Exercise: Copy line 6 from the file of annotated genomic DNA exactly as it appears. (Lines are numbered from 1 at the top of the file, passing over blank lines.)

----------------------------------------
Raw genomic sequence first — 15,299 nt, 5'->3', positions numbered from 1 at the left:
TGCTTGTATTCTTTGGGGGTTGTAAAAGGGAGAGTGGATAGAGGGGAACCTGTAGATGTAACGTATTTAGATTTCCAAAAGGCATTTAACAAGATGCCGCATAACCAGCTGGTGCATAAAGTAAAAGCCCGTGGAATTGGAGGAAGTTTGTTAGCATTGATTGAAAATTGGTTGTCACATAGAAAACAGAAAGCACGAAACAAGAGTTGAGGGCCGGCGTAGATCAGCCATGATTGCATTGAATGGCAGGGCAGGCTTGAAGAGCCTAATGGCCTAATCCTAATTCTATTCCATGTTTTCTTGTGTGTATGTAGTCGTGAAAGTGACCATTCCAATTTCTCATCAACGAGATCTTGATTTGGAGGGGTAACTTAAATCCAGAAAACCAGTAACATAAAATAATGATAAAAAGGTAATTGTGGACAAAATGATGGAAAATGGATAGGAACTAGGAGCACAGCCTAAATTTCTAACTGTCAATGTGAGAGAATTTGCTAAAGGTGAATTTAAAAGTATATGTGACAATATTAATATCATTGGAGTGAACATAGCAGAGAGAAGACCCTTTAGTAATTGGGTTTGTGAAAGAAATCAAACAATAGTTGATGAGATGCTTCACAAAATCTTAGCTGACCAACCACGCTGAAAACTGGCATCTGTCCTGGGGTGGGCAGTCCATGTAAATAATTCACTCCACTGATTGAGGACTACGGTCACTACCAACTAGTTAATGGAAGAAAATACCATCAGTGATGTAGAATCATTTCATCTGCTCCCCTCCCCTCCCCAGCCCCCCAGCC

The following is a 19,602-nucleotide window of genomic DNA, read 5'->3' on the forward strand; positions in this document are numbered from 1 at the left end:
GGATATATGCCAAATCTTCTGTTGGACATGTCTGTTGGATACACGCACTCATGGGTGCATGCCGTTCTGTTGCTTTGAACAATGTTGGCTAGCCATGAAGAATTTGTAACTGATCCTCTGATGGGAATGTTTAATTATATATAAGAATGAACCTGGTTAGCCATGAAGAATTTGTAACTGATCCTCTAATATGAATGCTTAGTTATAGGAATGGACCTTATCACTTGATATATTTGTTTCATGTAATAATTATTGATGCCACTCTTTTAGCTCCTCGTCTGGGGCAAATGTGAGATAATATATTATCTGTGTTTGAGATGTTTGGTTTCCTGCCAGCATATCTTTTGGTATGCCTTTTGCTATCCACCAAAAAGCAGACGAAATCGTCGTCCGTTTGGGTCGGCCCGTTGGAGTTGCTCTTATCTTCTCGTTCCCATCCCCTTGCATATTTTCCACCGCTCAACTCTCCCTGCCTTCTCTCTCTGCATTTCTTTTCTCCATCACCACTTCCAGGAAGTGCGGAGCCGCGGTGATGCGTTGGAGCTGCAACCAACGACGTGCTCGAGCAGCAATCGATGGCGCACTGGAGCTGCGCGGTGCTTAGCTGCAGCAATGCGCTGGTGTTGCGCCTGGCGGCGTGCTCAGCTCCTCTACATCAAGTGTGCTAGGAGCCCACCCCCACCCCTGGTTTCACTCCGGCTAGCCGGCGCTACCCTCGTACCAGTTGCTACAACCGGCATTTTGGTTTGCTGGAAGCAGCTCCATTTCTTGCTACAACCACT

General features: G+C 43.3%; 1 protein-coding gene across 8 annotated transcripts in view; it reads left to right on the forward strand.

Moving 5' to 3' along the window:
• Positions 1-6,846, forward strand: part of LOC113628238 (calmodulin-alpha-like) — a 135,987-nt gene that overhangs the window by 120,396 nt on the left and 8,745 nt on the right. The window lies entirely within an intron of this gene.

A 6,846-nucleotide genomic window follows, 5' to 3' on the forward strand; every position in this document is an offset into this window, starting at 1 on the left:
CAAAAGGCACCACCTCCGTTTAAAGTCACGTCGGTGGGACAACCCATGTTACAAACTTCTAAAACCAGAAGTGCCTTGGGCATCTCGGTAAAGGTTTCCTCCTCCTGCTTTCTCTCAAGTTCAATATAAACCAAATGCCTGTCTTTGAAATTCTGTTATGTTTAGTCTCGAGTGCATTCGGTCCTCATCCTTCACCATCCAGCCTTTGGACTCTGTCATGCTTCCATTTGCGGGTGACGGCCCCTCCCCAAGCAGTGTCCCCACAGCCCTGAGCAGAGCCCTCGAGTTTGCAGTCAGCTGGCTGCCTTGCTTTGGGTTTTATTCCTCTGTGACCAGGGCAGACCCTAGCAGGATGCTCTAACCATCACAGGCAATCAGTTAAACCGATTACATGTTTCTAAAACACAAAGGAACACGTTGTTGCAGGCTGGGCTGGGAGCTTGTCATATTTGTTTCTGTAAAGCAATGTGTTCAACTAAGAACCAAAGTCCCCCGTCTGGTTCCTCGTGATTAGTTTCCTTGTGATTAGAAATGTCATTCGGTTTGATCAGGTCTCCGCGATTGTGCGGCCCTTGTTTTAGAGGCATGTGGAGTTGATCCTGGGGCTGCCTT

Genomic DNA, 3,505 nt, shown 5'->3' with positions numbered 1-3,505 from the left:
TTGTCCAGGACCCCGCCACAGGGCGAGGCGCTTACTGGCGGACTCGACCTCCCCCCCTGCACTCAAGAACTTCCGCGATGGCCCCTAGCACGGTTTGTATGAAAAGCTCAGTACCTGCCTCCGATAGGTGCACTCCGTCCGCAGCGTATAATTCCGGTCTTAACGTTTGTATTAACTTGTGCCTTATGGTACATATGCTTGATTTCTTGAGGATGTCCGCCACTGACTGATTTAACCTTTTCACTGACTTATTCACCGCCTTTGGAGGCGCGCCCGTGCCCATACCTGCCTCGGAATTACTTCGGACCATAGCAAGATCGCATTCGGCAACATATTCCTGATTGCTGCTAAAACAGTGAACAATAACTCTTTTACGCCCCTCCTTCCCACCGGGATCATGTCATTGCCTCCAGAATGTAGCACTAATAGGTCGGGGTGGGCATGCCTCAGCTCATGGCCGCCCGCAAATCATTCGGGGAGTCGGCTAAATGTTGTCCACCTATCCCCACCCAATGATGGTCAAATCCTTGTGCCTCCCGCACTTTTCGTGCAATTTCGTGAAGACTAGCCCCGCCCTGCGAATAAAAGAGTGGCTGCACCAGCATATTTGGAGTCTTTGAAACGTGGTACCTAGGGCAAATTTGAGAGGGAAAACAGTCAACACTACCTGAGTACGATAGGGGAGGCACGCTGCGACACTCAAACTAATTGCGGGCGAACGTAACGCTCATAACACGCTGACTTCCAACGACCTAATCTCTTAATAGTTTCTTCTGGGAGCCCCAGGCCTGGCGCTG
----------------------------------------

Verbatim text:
Moving 5' to 3' along the window: